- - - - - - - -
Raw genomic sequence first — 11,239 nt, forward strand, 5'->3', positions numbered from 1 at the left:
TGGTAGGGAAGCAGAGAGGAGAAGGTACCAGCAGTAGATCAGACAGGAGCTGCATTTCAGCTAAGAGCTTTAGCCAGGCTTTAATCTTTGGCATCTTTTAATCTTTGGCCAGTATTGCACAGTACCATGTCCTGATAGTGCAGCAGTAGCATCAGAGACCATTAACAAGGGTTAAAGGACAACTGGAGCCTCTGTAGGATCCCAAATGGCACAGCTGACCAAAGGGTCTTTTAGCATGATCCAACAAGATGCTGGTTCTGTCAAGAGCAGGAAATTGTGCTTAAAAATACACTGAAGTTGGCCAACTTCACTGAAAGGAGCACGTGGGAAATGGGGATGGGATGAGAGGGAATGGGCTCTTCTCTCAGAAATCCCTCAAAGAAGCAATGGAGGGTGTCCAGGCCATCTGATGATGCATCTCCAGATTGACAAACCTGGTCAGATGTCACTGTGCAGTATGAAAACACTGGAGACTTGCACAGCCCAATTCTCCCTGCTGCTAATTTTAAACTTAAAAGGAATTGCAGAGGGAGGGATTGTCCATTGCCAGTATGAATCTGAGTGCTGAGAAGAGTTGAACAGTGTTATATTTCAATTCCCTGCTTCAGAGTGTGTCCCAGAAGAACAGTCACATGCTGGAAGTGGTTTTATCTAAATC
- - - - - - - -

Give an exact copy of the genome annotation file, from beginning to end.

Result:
Raw genomic sequence first — 11,239 nt, forward strand, 5'->3', positions numbered from 1 at the left:
TGGTAGGGAAGCAGAGAGGAGAAGGTACCAGCAGTAGATCAGACAGGAGCTGCATTTCAGCTAAGAGCTTTAGCCAGGCTTTAATCTTTGGCATCTTTTAATCTTTGGCCAGTATTGCACAGTACCATGTCCTGATAGTGCAGCAGTAGCATCAGAGACCATTAACAAGGGTTAAAGGACAACTGGAGCCTCTGTAGGATCCCAAATGGCACAGCTGACCAAAGGGTCTTTTAGCATGATCCAACAAGATGCTGGTTCTGTCAAGAGCAGGAAATTGTGCTTAAAAATACACTGAAGTTGGCCAACTTCACTGAAAGGAGCACGTGGGAAATGGGGATGGGATGAGAGGGAATGGGCTCTTCTCTCAGAAATCCCTCAAAGAAGCAATGGAGGGTGTCCAGGCCATCTGATGATGCATCTCCAGATTGACAAACCTGGTCAGATGTCACTGTGCAGTATGAAAACACTGGAGACTTGCACAGCCCAATTCTCCCTGCTGCTAATTTTAAACTTAAAAGGAATTGCAGAGGGAGGGATTGTCCATTGCCAGTATGAATCTGAGTGCTGAGAAGAGTTGAACAGTGTTATATTTCAATTCCCTGCTTCAGAGTGTGTCCCAGAAGAACAGTCACATGCTGGAAGTGGTTTTATCTAAATC